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Transfer Pricing

The Center of Tax Policy

Business professionals discussing intercompany transfer pricing at a conference table.

For decades, both the Organization for Economic Cooperation and Development (OECD) and the United Nations (UN) have provided models for tax treaties between countries, and today, all existing tax treaties are based on the OECD model tax convention and/or the UN model. The essence of a tax treaty is to allocate taxing rights between countries on cross-border activities. The OECD model is said to be more focused on shifting taxing rights to the capital-exporting treaty country, whereas the UN model allocates taxing rights more to capital-importing countries. Based on this many take the view that the OECD approach is more favorable to developed countries.

For a long time both organizations were active in providing guidance on (international) taxation matters, but I think it is fair to say that the OECD was the leader. In 2013, the G20 commissioned the OECD to set up an international framework to combat tax avoidance by MNEs. The report on Base Erosion and Profit Shifting Project, most commonly referred to as the “BEPS” project, was delivered in 2015 through a series of distinct action plans, including the introduction of country-by-country reporting and the master and local file transfer pricing documentation requirements. Many of these action plans were adopted by a large group of countries (both OECD and non-OECD members),and since 2016 we’ve seen a significant increase in compliance burdens for MNEs. The BEPS project put the OECD in the driver’s seat in relation to introducing international tax policies.   The then-Director of the Center of Tax policy and Administration, Pascal Saint-Amans,  became a public figure, I believe he enjoyed this newly obtained status and recently moved to a consultancy role.

Following the BEPS project, the OECD continued to lead efforts on combating tax evasion and shifting profits to low-taxed, and a few years ago, started working on the global tax overhaul known as Pillar 1 and Pillar 2. Pillar 1 would reallocate a portion of profits based on revenue generated in each country and affect a small group of very large companies. Pillar 2 is the recommendation of a 15% global minimum tax.. There was certainly a lot of momentum initially and the aim was to get everything approved and implemented by 2023. But it seems the whole process is delayed, or who knows?   Last year (2022), 18 G-24 emerging countries raised serious concerns on the OECD Pillar 1 and 2 project, arguing that many emerging countries are worse off and the plans mainly benefit developed countries. This brings back the point of what many people see as the difference between the OECD and UN tax treaty models and the arguments raised in the past that the OECD tax treaty model is more beneficial to capital-exporting or developed countries.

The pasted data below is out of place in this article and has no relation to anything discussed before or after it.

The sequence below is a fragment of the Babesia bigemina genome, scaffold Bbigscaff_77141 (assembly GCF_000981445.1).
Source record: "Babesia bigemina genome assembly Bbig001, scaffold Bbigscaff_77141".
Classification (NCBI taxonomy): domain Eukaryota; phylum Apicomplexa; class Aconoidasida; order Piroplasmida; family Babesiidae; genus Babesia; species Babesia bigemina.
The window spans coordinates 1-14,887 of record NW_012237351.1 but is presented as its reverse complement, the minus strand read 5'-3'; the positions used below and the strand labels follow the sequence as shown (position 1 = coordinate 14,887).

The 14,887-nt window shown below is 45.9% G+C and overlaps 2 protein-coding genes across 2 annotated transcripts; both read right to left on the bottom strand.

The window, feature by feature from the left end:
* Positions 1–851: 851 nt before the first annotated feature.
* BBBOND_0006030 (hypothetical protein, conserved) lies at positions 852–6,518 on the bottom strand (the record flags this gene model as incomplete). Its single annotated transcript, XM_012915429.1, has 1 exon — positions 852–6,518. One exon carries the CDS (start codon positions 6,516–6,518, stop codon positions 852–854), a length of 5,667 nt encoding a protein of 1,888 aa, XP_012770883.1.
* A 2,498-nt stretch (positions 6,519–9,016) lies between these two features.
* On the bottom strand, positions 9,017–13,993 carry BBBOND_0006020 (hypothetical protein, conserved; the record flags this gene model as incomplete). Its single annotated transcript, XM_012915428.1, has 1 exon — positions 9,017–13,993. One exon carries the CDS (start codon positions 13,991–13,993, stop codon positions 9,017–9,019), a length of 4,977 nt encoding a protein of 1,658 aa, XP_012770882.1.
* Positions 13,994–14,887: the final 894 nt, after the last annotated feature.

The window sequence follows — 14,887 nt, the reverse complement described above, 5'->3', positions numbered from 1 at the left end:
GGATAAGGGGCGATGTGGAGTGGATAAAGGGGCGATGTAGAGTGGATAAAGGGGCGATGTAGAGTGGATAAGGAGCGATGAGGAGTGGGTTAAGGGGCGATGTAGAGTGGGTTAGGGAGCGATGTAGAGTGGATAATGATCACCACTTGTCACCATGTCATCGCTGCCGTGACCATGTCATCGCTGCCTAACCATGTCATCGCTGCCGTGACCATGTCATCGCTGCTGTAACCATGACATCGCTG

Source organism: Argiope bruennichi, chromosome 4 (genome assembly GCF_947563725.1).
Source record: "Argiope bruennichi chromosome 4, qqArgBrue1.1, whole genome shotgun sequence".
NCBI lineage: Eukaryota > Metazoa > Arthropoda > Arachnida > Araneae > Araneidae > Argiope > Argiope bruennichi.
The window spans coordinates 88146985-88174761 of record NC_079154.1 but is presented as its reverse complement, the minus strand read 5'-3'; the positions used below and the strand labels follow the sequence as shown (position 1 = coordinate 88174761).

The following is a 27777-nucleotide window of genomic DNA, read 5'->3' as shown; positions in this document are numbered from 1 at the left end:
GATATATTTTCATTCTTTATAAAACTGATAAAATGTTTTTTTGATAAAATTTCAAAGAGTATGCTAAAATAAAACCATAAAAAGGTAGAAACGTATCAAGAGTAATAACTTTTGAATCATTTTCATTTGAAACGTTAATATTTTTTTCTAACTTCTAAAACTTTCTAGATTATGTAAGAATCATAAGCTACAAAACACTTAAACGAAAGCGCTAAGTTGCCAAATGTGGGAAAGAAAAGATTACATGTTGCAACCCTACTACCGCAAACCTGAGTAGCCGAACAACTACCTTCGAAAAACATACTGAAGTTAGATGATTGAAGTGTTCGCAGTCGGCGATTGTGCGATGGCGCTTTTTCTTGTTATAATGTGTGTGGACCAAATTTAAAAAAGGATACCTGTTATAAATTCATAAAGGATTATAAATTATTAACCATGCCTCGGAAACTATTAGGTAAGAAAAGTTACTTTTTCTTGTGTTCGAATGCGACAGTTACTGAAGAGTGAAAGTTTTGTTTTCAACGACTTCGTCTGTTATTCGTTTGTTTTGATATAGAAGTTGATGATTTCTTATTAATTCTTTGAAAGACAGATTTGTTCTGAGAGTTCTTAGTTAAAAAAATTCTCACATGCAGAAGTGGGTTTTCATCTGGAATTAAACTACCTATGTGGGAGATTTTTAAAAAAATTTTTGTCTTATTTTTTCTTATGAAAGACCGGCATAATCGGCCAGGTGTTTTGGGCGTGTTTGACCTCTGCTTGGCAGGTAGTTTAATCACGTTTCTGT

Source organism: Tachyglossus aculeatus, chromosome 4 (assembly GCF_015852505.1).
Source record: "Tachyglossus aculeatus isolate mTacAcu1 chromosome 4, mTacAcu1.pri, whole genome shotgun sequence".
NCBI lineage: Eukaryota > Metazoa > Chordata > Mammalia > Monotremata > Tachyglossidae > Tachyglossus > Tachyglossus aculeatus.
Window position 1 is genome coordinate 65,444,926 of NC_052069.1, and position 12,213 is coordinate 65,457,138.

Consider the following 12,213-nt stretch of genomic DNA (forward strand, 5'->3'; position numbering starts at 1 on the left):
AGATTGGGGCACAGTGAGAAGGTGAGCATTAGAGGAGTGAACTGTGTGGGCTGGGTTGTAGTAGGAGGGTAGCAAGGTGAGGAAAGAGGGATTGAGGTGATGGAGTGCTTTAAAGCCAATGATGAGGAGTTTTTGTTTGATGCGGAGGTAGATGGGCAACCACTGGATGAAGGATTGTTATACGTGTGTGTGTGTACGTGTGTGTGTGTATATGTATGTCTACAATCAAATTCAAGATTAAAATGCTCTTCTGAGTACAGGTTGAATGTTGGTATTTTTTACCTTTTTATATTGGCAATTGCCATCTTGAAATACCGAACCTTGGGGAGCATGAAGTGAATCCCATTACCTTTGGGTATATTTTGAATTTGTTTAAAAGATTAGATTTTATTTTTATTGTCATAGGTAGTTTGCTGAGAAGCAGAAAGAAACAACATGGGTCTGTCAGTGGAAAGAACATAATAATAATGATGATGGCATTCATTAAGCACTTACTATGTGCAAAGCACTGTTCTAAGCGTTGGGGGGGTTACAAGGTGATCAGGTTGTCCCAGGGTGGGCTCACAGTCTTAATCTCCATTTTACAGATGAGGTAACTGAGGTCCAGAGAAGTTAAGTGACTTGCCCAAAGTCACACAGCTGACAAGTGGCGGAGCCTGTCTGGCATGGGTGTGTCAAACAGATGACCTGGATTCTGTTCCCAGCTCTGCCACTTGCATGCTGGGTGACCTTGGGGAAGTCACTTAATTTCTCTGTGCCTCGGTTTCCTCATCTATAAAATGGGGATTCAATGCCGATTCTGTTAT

Now it may get interesting. Could we see a shift in momentum in the ongoing effort to counter tax evasion and profit shifting? Will the UN take over from the OECD as the global organization that leads the debate on international tax cooperation? Recently a proposal by Nigeria, on behalf of African member states, was submitted to the UN General Assembly to create a global tax body that should lead the debate and initiate standards for taxation including possibly creating a global minimum tax. This proposal also seems to have the blessing of UN Secretary General Antonio Guterres who earlier this year called for greater tax cooperation and increased tax transparency. This proposal that now has been adopted by the UN General Assembly and the recent criticism by G-24 emerging countries could be an indication that an increasing number of countries feel the OECD may not necessarily be representing their interests, and the UN may step in. Next to the UN, the European Union will also become more and more involved in the tax policy arena—for example, the EU ahead of OECD Pillar 2 recently agreed to implement the (15%) minimum tax concept. Time will tell how this will develop, and it may depend on how the OECD will manage policy disagreements and (potential) conflicting interests between developed and emerging countries.

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